Cold snap puts a freeze on farm profits

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The IFA has claimed Ireland's commercial potato growers will need higher prices to survive losses of €20m during the recent cold snap.


Brand Central

17 February 2010

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Potato prices on supermarket shelves could be set to rise, following potato crop losses of some €20m during the recent cold snap.

According to the Irish Farmers Association (IFA), farmers were forced to leave 6,000 acres of potato crops unharvested as a result of the extreme weather conditions. This led to over three-quarters of these potatoes freezing solid in the ground and turning to mush and rotting when thawed.

The situation has not yet caused a shortage of potatoes in supermarkets – with stores stocked weeks in advance. However, Ireland’s 500-600 commercial potato growers have suffered significant losses, and the IFA has subsequently claimed farmers will need higher prices in order to survive these losses.  

Retailers must respond immediately by paying farmers a viable price for potatoes,  said IFA committee chairman Thomas Carpenter.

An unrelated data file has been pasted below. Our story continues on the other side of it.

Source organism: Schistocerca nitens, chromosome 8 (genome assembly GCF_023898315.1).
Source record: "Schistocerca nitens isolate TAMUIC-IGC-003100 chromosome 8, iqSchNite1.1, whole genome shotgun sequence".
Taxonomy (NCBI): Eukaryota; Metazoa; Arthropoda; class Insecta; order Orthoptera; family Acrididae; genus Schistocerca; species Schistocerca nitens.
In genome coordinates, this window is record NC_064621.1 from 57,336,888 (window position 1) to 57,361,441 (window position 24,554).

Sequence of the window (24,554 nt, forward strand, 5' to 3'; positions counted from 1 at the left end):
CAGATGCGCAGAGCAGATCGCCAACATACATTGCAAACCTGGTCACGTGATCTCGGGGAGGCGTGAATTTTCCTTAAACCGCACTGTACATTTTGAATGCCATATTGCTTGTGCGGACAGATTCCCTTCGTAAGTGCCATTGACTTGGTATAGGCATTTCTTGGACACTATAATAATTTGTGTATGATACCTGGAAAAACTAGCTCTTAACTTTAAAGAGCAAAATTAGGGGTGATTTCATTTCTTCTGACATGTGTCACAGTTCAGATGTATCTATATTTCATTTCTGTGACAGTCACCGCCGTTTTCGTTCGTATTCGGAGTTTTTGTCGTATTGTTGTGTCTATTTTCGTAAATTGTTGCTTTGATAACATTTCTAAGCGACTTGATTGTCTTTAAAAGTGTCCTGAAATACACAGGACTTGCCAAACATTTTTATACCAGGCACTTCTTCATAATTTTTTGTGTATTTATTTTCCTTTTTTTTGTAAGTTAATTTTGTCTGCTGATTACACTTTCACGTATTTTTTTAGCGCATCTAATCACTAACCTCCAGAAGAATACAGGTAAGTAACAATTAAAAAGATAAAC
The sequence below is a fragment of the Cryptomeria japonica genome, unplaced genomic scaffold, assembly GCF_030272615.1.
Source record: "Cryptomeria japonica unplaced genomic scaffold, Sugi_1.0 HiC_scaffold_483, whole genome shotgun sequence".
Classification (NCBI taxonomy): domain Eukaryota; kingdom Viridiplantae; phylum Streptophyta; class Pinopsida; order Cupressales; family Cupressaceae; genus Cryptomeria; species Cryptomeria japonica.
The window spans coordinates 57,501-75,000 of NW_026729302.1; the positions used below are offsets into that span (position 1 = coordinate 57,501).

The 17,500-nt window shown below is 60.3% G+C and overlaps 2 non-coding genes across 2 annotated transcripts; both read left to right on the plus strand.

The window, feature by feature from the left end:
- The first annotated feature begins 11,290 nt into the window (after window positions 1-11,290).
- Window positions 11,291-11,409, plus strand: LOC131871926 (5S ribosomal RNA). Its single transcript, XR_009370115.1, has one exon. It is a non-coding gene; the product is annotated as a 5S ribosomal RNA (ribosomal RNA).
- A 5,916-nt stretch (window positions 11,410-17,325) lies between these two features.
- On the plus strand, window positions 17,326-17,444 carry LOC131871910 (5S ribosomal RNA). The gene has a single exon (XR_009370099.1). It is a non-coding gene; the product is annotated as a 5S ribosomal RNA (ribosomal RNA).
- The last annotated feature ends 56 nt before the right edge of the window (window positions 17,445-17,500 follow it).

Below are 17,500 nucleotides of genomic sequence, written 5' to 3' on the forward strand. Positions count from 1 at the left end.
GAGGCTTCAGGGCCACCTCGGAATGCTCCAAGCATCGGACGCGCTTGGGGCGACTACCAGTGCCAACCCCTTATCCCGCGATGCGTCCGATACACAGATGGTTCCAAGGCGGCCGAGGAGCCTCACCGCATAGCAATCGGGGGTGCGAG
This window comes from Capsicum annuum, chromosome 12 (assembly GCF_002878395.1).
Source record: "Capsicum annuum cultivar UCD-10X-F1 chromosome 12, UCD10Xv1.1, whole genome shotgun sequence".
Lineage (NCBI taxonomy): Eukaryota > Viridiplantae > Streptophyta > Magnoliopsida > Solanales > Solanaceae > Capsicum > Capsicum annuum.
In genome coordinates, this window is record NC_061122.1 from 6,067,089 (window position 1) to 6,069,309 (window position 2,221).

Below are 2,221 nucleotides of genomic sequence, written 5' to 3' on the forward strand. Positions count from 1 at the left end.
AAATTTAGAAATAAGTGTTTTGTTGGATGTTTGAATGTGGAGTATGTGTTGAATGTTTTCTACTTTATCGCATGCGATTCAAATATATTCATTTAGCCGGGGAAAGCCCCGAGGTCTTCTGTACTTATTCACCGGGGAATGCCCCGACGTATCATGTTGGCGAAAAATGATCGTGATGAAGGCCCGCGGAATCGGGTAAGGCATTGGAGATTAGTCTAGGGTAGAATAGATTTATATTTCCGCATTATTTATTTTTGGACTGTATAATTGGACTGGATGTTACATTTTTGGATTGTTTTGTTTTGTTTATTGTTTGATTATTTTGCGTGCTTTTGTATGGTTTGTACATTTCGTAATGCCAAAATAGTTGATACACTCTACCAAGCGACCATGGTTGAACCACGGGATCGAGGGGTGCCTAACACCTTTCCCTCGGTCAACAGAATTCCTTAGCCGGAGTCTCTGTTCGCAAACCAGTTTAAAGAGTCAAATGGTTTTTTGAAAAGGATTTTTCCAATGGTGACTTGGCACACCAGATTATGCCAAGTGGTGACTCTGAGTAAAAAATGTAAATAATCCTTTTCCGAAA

Cereal growers likewise faced significant losses in the winter oats crop following the countrywide freeze.  According to the association, farmers will face minimum losses of €140 per acre of destroyed crops, in order to get a new crop into the ground, and cover the additional costs of spraying.

Of particular concern to IFA tillage vice-chairman Tom Shortt, was the fate of Barra oats, which “got 20 days of sub-zero temperatures.” He also expressed fears for late sown winter wheat crops.

In light of such extensive losses, the IFA has also called on Agriculture Minister Brendan Smith to provide a support package for farmers.



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